Recently, pro-development group Santa Monica Forward sent a letter to our City Council suggesting what they would like the City to do in response to our budget crisis.
Reading it we were reminded of Naomi Klein’s seminal work, The Shock Doctrine, wherein Ms. Klein posits that crises are often used as tools by those with power to push through agendas they had long sought but were unable to achieve through democratic means. A crisis provides the disruption and turmoil powerful interests need to accomplish long sought but unpopular goals.
Santa Monica Forward demonstrates a perfect example of this as they attempt to gut our city’s development standards by using our current crisis as an excuse to dispense with long-established zoning regulations and other community protections.
Their proposals can be summed up in two problematic thoughts: Build more. Tax more.
Here is why these are bad ideas:
• Development revenues, even in times of hyper-development here in Santa Monica, have not offset increased costs in city services, staff, pension obligations or other essential services. Over the past 25 years residents increasingly have shouldered the burden of additional property and sales taxes and fees – to support our schools, affordable housing, water and sanitation, parking and more. And the more the City has built, the more residents’ share of taxes has increased. There is no reason to believe, other than wanting it to be so, that more development will lead to solving our City’s current financial problems;
• New development, as a part of the approval process, must do more than promise future revenues; it must also properly analyze all of the true costs to the City once projects are built, including the additional city and essential services to support those projects, and the related impacts on our environment. Without knowing both sides of the equation, benefits AND costs, revenue projections alone are meaningless;
• We now have the highest sales taxes in the State. Residents and businesses struggling to survive are not able to shoulder more. It’s the City’s obligation to demonstrate sound fiscal responsibility, starting with a zero-based budget that upholds essential services like police and fire, sanitation, water, streets, libraries, and homeless resources, and then proposes fair cuts to non-essential services in a public and transparent process;
• A paradigm shift is underway as to key assumptions the City has used to drive its planning process. Instead of trying to build massive amounts of new housing in Santa Monica for a commuting workforce, City planners should acknowledge that current telecommuting throughout different industries may be changing the workplace significantly, generating major benefits for employees, employers and the planet (a better work/life balance with fewer hours commuting, equal or greater worker productivity, and much reduced vehicle emissions.) This could force urban cities throughout the state to think differently about where to place new housing and density. It is certainly too soon to blindly call for increased development;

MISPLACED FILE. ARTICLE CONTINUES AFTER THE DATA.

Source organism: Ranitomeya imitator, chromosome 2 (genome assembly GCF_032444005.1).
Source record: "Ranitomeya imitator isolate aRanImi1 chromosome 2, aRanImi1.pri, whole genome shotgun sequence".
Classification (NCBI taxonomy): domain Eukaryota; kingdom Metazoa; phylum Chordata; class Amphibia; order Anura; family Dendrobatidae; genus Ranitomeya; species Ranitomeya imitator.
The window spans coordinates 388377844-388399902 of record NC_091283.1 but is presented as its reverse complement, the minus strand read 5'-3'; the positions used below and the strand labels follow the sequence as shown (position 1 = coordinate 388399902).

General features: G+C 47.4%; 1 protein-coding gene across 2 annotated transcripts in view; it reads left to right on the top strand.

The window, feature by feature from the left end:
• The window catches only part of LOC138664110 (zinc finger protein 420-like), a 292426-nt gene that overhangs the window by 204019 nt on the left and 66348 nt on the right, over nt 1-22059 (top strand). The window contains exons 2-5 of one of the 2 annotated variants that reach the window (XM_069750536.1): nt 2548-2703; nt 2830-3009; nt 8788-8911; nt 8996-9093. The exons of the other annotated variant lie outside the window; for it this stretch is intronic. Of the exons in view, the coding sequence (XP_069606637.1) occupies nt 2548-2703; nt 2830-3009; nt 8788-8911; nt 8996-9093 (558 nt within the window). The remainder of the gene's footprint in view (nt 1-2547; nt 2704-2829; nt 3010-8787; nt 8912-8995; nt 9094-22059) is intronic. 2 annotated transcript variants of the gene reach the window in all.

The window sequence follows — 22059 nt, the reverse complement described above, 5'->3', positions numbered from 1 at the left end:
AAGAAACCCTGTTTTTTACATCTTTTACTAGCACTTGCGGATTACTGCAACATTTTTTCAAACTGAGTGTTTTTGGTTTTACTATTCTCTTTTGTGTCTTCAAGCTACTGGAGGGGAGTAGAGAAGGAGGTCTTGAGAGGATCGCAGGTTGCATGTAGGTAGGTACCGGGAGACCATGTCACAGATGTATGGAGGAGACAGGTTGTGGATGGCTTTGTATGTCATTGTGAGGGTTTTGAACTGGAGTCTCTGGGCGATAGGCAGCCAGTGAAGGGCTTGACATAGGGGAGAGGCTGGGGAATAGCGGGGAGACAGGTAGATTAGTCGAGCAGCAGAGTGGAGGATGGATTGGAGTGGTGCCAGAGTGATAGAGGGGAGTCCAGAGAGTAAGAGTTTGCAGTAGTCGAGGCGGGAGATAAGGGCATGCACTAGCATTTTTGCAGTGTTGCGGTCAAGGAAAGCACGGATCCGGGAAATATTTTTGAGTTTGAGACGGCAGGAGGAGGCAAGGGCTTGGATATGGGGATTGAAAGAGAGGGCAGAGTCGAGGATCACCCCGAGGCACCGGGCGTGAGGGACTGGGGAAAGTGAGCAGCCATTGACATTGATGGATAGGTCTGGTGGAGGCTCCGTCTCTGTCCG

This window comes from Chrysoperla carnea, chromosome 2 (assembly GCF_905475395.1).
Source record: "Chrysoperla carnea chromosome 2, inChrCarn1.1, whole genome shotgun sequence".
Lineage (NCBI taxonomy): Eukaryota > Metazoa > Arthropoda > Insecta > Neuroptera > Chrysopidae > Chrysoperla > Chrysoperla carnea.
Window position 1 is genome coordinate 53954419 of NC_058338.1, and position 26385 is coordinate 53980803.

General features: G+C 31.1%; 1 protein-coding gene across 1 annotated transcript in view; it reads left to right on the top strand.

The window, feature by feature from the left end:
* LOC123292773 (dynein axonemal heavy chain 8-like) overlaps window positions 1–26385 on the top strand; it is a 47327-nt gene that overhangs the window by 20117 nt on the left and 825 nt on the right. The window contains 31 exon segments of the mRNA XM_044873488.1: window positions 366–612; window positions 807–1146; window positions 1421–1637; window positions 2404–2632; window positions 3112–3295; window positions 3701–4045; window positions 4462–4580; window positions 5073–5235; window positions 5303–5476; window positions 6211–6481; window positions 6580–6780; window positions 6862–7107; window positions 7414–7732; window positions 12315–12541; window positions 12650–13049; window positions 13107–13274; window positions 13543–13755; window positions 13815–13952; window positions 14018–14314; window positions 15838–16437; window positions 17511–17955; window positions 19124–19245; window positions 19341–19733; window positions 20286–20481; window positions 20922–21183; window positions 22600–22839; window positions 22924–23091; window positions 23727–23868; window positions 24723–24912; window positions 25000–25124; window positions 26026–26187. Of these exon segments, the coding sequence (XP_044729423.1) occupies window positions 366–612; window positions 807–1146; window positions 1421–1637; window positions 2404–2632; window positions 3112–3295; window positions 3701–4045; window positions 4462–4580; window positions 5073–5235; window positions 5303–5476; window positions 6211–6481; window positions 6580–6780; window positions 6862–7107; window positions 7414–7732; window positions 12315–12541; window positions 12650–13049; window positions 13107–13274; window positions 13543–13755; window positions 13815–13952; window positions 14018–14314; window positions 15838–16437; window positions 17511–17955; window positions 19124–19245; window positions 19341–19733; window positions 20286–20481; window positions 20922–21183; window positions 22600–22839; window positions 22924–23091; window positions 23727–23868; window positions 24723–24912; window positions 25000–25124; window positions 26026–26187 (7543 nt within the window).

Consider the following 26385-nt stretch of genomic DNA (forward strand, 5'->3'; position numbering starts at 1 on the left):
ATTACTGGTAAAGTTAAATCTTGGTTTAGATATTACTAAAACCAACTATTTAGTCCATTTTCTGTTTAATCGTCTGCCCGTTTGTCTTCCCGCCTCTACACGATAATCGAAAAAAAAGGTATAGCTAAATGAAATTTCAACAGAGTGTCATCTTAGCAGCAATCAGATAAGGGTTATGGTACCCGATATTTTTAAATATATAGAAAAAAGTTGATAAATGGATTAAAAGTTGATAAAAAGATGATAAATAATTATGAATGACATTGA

• Another key planning assumption that needs to be analyzed is the realistic amount of sustainable retail and restaurant businesses in the coming years, given a possible shift to telecommuting, increasing online sales, and new social distancing requirements for restaurants that very well may force many of them out of business. Planning requirements for ground-floor retail in every new development may not work now;
• The pandemic also has shown us that because of social distancing, residents need MORE open space and park space, as well as buildings designed with more open space, not less space and greater density;
• Sustainable building requirements, especially incentivizing adaptive reuse of existing buildings like the former Papermate site, are far superior to destroying existing buildings to accommodate large new buildings that use raw materials and generate lasting and greater occupancy impacts, including water, electricity, sewage, traffic gridlock and pollution. A planning maxim is “the greenest building is the one already built.”
Even before the current, massive projected fiscal shortfalls resulting from this ongoing pandemic, Santa Monica was grappling with growing budget problems and projected deficits due to declining revenues from key sources the City relied upon, including reduced hotel occupancy bed taxes, and reduced retail spending sales taxes and fees, coupled with growing and unsustainable pension fund requirements. The way for Santa Monica to truly move forward is to get a handle on the spending side of the equation, by taking a scrupulous look at the increased staffing our city carries compared to similarly sized Southern California cities.
This crisis should not be used as an excuse to push through even more development and greater density, and to do it with even less neighborhood input. Santa Monica’s character must NOT be for sale to the highest bidder to build greater density buildings that are unsustainable, and that end up burdening our city and our environmental resources, inevitably leading to greater taxes for residents.
Residents are the heart of our city. They don’t lobby Council for money or personal gain or for their own pet projects. Residents use their voices to tell you what the city cannot lose and what matters, never more so than in the current, strange new world order. We hope they have a seat at the table.